Can you think of a film that doesn’t deal with these topics? After all a film itself is just one big mental projection, isn’t it? So you could say that every film ever made is a Buddhist film. However, I would suggest that a real Buddhist film is one that liberates people from the sufferings of impermanence, karma and samsara, and I’m not sure if a film could ever do that.

July 25, 2008 at 9:22 am
(25) Brian Turner says:

also, I consider “Fight Club” a source of zen knowledge.

July 25, 2008 at 11:38 am
(26) lanux says:

1. Travellers and magicians, by Khyentse Norbu (http://www.travellersandmagicians.com/) is subtle and wonderful: sansara is nirvana, nirvana is sansara.
2. Samsara ( http://en.wikipedia.org/wiki/Samsara_(2001_film)) is also delicious;

Spring, Summer, Fall, Winter…and Spring is marvellous!

July 25, 2008 at 3:58 pm
(27) Berit says:

To be honest, I never ever felt the need for an excuse to visit the cinema :-)
Barbara, I think you scored a hit with that list ;-) , a lot of cineastes in here…. :-)

July 26, 2008 at 5:56 am
(28) Abhishek says:

Hi, just wondering how come “Little Buddha” never made the list in spite of the fact that it is a movie completely dedicated to Buddhism and is probably one of the very few ones that actually shows the life of Siddhartha

July 26, 2008 at 6:04 pm
(29) jsq says:

Asoka, a Bollywood film about the Indian emperor who converted to Buddhism.


It’s Bollywood, all right, with lots of singing and dancing and melodrama, but is also about the political figure perhaps most responsible for spreading Buddhism in India, who turned to Buddhism after seeing the effects of his own wars.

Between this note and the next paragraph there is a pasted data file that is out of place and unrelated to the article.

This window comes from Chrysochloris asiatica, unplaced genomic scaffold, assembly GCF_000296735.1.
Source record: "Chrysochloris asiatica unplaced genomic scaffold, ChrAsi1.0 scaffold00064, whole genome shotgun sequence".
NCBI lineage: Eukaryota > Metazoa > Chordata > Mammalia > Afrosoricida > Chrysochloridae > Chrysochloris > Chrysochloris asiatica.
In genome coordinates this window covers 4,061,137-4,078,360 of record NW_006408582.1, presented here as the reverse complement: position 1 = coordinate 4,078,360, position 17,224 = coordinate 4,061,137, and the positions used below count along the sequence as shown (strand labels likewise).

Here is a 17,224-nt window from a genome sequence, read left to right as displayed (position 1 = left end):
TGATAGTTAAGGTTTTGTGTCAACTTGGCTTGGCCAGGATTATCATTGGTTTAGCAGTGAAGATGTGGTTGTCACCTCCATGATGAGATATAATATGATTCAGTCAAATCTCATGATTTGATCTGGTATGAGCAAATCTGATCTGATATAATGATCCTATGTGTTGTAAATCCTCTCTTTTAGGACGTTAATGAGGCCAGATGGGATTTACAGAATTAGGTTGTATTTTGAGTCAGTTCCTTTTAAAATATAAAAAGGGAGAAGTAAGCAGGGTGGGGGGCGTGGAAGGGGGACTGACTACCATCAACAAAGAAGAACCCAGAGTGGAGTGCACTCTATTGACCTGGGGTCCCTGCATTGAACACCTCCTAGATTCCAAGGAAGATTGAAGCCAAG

July 27, 2008 at 12:10 pm
(30) Barbara O'Brien says:

Hi, just wondering how come “Little Buddha” never made the list

I thought about “Little Buddha,” too. Some Buddhists really hated it for some reason. I’d give it a “B,” in part for the scene in which Prince Siddharta (Keanu Reeves) asked his Dad why he could’t go out and get enlightened like the other kids. Well, that’s not exactly what happened, but it felt something like that. Also lots of people didn’t like the ending, but I thought the ending was interesting and a teaching on shunyata.

July 29, 2008 at 10:55 am
(31) tom says:

the razors edge

July 31, 2008 at 7:21 pm
(32) John Sell says:

Ugetsu! The nidanas come alive. Another vote for Ichikawa’s beautiful, deeply affecting The Burmese Harp. You can see something of the flip side of it in his Fires on the Plain, also very Buddhist in spirit, or really imbued with a dharmic understanding, although it’s a horrifying movie. Something about mind is really shown in Pan’s Labyrinth and All About My Mother (a wonderful bodhicitta movie).